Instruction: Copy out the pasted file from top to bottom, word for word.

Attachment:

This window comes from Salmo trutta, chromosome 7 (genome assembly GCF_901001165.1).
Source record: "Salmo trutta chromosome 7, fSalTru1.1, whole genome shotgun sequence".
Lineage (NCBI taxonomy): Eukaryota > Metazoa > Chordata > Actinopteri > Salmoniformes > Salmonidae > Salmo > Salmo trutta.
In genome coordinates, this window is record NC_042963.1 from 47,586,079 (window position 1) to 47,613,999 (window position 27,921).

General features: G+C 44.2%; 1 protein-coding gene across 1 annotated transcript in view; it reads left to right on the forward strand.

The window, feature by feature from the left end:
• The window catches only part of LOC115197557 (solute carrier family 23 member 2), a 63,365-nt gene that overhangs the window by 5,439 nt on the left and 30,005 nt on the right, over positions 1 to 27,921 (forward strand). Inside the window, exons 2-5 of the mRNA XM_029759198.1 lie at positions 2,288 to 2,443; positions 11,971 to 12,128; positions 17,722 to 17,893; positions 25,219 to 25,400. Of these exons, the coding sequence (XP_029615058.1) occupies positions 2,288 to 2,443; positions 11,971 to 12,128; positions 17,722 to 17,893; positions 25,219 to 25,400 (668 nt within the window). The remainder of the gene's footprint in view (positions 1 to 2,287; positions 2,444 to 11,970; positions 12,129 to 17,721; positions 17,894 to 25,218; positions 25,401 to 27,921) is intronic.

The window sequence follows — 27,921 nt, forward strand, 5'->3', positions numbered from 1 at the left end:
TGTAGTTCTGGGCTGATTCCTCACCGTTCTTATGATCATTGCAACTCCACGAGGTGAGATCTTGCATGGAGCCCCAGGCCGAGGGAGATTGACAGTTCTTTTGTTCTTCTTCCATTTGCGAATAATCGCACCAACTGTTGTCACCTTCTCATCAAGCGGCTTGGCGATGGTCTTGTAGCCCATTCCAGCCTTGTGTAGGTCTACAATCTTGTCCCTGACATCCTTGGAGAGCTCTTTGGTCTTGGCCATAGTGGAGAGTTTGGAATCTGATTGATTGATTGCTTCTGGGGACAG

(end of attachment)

This window comes from Salmo trutta, chromosome 7 (genome assembly GCF_901001165.1).
Source record: "Salmo trutta chromosome 7, fSalTru1.1, whole genome shotgun sequence".
Lineage (NCBI taxonomy): Eukaryota > Metazoa > Chordata > Actinopteri > Salmoniformes > Salmonidae > Salmo > Salmo trutta.
In genome coordinates, this window is record NC_042963.1 from 47,586,079 (window position 1) to 47,613,999 (window position 27,921).

General features: G+C 44.2%; 1 protein-coding gene across 1 annotated transcript in view; it reads left to right on the forward strand.

The window, feature by feature from the left end:
• The window catches only part of LOC115197557 (solute carrier family 23 member 2), a 63,365-nt gene that overhangs the window by 5,439 nt on the left and 30,005 nt on the right, over positions 1 to 27,921 (forward strand). Inside the window, exons 2-5 of the mRNA XM_029759198.1 lie at positions 2,288 to 2,443; positions 11,971 to 12,128; positions 17,722 to 17,893; positions 25,219 to 25,400. Of these exons, the coding sequence (XP_029615058.1) occupies positions 2,288 to 2,443; positions 11,971 to 12,128; positions 17,722 to 17,893; positions 25,219 to 25,400 (668 nt within the window). The remainder of the gene's footprint in view (positions 1 to 2,287; positions 2,444 to 11,970; positions 12,129 to 17,721; positions 17,894 to 25,218; positions 25,401 to 27,921) is intronic.

The window sequence follows — 27,921 nt, forward strand, 5'->3', positions numbered from 1 at the left end:
TGTAGTTCTGGGCTGATTCCTCACCGTTCTTATGATCATTGCAACTCCACGAGGTGAGATCTTGCATGGAGCCCCAGGCCGAGGGAGATTGACAGTTCTTTTGTTCTTCTTCCATTTGCGAATAATCGCACCAACTGTTGTCACCTTCTCATCAAGCGGCTTGGCGATGGTCTTGTAGCCCATTCCAGCCTTGTGTAGGTCTACAATCTTGTCCCTGACATCCTTGGAGAGCTCTTTGGTCTTGGCCATAGTGGAGAGTTTGGAATCTGATTGATTGATTGCTTCTGGGGACAG